Objective: Studies using cerebrospinal fluid, magnetic resonance imaging, and autopsy tissue have implicated a primary role for brain iron insufficiency in restless legs syndrome (RLS). If the abnormalities of brain iron regulation reflect a basic disturbance of iron metabolism, then this might be expressed at least partially in some peripheral systems. Thus the study aim was to determine whether patients with RLS and control subjects show differences in lymphocyte iron regulator proteins. Methods: Fasting morning blood samples were used to obtain common serum measures of iron status and to determine lymphocyte iron management proteins. Twenty-four women with early-onset RLS and 25 control women without RLS symptoms were studied. Results: RLS and control subjects were matched for age, hemoglobin, and serum iron profile. However, transferrin receptor (TfR) and DMT1 (divalent metal transporter 1 protein) levels in lymphocytes were significantly higher for RLS patients than for controls. No significant differences in ferritin subtypes or transferrin levels were found. No significant correlations were found between lymphocyte and serum indices of iron status. Interpretation: RLS lymphocytes showed an increase in ferroportin, implying increased cellular iron excretion, in the face of increased iron need (increased TfR and DMT1). In the absence of changes in H-ferritin, the findings indicate a balance between input and output with no net iron change but probable overall increase in iron turnover. The lack of any significant correlation between serum and lymphocyte iron indices indicates that iron management proteins from lymphocytes are at a minimum an alternative and independent marker of cellular iron metabolism.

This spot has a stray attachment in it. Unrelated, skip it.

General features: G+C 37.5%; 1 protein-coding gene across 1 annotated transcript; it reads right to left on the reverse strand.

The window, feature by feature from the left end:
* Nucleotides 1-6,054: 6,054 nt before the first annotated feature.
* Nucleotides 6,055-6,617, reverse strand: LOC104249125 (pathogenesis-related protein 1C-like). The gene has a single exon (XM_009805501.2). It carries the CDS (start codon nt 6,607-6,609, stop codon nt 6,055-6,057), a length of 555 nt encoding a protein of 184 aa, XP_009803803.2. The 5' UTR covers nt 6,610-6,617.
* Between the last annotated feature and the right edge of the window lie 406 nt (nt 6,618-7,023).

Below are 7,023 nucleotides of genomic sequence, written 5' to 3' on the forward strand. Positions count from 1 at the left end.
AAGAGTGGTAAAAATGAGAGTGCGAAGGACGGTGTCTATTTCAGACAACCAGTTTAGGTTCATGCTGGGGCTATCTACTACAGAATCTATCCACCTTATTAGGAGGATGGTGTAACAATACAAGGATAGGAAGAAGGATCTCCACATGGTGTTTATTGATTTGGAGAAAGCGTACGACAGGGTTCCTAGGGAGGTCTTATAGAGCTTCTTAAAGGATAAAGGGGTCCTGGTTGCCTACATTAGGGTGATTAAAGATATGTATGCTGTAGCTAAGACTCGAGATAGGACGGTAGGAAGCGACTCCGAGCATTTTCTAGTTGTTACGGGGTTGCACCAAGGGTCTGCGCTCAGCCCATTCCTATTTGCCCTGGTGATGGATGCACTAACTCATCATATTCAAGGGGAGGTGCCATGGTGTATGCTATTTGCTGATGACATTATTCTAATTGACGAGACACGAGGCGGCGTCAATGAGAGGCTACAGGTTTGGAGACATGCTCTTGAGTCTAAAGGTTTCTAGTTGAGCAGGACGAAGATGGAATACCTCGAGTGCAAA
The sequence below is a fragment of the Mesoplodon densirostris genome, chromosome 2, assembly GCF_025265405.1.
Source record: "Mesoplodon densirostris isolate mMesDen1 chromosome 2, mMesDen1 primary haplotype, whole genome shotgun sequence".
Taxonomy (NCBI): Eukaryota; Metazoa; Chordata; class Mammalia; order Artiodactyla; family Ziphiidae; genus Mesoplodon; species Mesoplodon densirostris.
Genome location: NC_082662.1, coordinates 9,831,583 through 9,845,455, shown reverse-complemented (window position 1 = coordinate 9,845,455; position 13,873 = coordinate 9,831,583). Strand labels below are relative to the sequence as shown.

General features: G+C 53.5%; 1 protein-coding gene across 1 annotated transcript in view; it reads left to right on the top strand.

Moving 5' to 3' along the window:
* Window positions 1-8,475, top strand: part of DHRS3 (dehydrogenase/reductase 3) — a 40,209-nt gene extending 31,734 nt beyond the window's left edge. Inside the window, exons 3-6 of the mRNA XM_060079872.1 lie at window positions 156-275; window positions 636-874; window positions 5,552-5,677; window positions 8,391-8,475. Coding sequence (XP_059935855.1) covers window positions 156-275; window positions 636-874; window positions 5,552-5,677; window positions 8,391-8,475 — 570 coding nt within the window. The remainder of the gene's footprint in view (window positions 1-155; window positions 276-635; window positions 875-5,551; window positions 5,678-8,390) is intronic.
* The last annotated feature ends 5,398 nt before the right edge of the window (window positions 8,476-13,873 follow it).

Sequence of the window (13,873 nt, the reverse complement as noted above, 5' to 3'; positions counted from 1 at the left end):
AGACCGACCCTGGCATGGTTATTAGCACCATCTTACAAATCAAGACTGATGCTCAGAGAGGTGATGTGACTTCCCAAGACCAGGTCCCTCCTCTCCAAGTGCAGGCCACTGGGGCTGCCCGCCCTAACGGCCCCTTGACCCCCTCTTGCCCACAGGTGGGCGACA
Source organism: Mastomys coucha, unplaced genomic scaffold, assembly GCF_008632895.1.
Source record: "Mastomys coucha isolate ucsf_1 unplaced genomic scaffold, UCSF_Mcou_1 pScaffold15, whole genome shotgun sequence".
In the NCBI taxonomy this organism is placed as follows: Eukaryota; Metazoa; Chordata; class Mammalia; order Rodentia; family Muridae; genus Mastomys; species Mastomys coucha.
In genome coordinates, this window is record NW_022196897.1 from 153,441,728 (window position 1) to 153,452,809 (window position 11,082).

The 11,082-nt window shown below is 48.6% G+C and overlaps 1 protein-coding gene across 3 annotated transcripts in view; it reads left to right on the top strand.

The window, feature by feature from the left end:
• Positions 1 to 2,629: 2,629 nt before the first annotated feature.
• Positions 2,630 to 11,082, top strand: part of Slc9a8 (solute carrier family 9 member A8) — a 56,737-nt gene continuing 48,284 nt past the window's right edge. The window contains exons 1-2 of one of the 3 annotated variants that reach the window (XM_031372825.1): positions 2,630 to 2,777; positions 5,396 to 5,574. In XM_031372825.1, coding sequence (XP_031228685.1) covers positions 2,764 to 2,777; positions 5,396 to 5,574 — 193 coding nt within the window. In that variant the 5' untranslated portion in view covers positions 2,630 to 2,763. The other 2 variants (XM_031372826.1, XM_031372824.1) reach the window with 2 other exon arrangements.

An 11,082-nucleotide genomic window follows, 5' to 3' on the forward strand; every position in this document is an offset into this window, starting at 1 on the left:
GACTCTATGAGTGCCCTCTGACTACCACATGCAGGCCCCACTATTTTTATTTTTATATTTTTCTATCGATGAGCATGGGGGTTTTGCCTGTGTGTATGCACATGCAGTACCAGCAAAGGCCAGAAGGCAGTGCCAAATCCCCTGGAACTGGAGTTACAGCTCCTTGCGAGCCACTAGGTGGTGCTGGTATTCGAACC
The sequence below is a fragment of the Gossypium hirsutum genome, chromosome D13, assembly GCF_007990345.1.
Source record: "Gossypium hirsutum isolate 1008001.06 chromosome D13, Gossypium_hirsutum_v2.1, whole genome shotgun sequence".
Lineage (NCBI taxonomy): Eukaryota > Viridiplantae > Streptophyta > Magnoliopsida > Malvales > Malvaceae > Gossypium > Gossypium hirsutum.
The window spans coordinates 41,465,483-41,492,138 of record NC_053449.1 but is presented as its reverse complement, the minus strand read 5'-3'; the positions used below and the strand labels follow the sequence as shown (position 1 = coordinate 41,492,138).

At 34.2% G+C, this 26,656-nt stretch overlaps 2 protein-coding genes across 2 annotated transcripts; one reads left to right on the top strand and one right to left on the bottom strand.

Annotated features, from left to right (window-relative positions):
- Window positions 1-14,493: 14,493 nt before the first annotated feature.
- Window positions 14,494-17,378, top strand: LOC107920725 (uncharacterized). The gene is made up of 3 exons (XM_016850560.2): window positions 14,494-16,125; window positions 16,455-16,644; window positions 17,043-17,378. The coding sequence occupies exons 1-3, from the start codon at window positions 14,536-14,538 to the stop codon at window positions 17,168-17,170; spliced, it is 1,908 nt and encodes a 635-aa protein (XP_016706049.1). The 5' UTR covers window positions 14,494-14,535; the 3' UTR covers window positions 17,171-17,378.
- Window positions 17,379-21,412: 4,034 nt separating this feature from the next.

All Science Journal Classification (ASJC) codes
- Clinical Neurology
- Physiology (medical)